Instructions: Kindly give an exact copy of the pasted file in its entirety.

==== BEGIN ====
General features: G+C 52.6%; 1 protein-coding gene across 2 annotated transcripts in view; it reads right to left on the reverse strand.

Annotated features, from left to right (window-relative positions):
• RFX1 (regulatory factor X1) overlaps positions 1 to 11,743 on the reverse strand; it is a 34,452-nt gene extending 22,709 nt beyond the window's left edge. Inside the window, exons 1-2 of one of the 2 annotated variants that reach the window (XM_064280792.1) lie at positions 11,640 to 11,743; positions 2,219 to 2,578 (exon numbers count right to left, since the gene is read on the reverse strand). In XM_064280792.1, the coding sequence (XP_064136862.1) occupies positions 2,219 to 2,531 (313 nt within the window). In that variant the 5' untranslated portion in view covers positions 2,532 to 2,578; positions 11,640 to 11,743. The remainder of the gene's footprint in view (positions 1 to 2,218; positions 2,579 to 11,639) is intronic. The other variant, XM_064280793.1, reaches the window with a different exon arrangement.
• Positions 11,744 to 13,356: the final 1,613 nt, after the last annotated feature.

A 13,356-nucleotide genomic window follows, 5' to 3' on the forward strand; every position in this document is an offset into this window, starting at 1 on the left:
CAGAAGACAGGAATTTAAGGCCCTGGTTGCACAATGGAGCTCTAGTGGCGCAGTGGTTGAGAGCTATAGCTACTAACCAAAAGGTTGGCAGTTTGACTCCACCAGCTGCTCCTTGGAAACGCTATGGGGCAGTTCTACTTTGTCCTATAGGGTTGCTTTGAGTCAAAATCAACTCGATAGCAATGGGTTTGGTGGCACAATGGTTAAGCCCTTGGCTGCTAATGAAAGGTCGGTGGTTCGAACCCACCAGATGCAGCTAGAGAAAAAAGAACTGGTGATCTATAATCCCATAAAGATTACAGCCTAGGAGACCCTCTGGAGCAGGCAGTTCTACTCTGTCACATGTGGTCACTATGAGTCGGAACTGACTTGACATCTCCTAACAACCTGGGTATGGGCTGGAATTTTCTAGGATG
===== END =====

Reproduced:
General features: G+C 52.6%; 1 protein-coding gene across 2 annotated transcripts in view; it reads right to left on the reverse strand.

Annotated features, from left to right (window-relative positions):
• RFX1 (regulatory factor X1) overlaps positions 1 to 11,743 on the reverse strand; it is a 34,452-nt gene extending 22,709 nt beyond the window's left edge. Inside the window, exons 1-2 of one of the 2 annotated variants that reach the window (XM_064280792.1) lie at positions 11,640 to 11,743; positions 2,219 to 2,578 (exon numbers count right to left, since the gene is read on the reverse strand). In XM_064280792.1, the coding sequence (XP_064136862.1) occupies positions 2,219 to 2,531 (313 nt within the window). In that variant the 5' untranslated portion in view covers positions 2,532 to 2,578; positions 11,640 to 11,743. The remainder of the gene's footprint in view (positions 1 to 2,218; positions 2,579 to 11,639) is intronic. The other variant, XM_064280793.1, reaches the window with a different exon arrangement.
• Positions 11,744 to 13,356: the final 1,613 nt, after the last annotated feature.

A 13,356-nucleotide genomic window follows, 5' to 3' on the forward strand; every position in this document is an offset into this window, starting at 1 on the left:
CAGAAGACAGGAATTTAAGGCCCTGGTTGCACAATGGAGCTCTAGTGGCGCAGTGGTTGAGAGCTATAGCTACTAACCAAAAGGTTGGCAGTTTGACTCCACCAGCTGCTCCTTGGAAACGCTATGGGGCAGTTCTACTTTGTCCTATAGGGTTGCTTTGAGTCAAAATCAACTCGATAGCAATGGGTTTGGTGGCACAATGGTTAAGCCCTTGGCTGCTAATGAAAGGTCGGTGGTTCGAACCCACCAGATGCAGCTAGAGAAAAAAGAACTGGTGATCTATAATCCCATAAAGATTACAGCCTAGGAGACCCTCTGGAGCAGGCAGTTCTACTCTGTCACATGTGGTCACTATGAGTCGGAACTGACTTGACATCTCCTAACAACCTGGGTATGGGCTGGAATTTTCTAGGATG